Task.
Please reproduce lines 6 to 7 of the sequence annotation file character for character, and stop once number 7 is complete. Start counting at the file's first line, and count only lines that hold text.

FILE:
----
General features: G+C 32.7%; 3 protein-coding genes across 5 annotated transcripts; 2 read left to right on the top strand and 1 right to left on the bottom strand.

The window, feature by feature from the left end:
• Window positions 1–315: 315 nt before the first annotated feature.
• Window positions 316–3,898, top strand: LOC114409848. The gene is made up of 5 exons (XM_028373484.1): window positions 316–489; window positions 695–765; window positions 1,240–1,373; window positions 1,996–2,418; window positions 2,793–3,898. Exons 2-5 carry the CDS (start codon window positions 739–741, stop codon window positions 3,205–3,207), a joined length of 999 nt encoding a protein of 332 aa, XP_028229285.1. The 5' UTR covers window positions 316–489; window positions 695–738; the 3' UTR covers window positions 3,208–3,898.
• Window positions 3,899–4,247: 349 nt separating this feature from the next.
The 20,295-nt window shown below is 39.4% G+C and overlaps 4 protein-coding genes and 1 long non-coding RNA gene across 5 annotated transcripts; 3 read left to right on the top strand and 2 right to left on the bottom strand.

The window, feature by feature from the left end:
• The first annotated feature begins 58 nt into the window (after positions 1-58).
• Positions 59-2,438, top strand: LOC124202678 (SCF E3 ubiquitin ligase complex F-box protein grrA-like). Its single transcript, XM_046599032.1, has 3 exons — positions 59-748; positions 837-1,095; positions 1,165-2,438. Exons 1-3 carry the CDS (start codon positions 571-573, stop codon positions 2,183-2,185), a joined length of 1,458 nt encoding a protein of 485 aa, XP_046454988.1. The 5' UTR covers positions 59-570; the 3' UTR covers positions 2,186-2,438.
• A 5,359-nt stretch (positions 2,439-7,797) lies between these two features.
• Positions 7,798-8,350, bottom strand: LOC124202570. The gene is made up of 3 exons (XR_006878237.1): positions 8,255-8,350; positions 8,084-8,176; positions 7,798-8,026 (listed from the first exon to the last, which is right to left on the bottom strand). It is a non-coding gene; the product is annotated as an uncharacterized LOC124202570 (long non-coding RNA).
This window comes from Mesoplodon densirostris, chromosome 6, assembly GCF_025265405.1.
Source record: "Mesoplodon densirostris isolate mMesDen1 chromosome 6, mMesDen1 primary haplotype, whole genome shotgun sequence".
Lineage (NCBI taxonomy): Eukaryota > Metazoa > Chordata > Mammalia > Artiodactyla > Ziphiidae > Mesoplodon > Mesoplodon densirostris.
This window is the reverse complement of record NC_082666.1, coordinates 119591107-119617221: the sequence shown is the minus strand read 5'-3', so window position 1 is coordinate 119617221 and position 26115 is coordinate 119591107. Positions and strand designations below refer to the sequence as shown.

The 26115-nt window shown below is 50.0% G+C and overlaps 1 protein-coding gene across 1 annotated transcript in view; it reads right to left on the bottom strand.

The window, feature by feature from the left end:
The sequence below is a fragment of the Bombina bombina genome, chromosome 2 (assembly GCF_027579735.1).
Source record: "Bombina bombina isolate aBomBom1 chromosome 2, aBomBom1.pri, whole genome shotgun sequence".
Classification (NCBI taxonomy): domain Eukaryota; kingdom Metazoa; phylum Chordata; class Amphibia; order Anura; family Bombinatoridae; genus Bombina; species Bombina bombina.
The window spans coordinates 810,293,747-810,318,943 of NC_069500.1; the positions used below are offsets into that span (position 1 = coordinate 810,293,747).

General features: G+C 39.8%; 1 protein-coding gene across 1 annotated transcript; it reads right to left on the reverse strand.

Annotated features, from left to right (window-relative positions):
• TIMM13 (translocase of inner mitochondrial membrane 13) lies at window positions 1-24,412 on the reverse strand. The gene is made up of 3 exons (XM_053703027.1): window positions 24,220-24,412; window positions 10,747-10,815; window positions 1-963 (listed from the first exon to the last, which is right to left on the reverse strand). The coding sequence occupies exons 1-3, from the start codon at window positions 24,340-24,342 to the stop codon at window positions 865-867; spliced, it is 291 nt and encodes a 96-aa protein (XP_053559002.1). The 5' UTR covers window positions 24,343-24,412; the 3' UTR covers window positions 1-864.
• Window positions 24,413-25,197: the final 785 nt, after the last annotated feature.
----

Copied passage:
The 20,295-nt window shown below is 39.4% G+C and overlaps 4 protein-coding genes and 1 long non-coding RNA gene across 5 annotated transcripts; 3 read left to right on the top strand and 2 right to left on the bottom strand.

The window, feature by feature from the left end: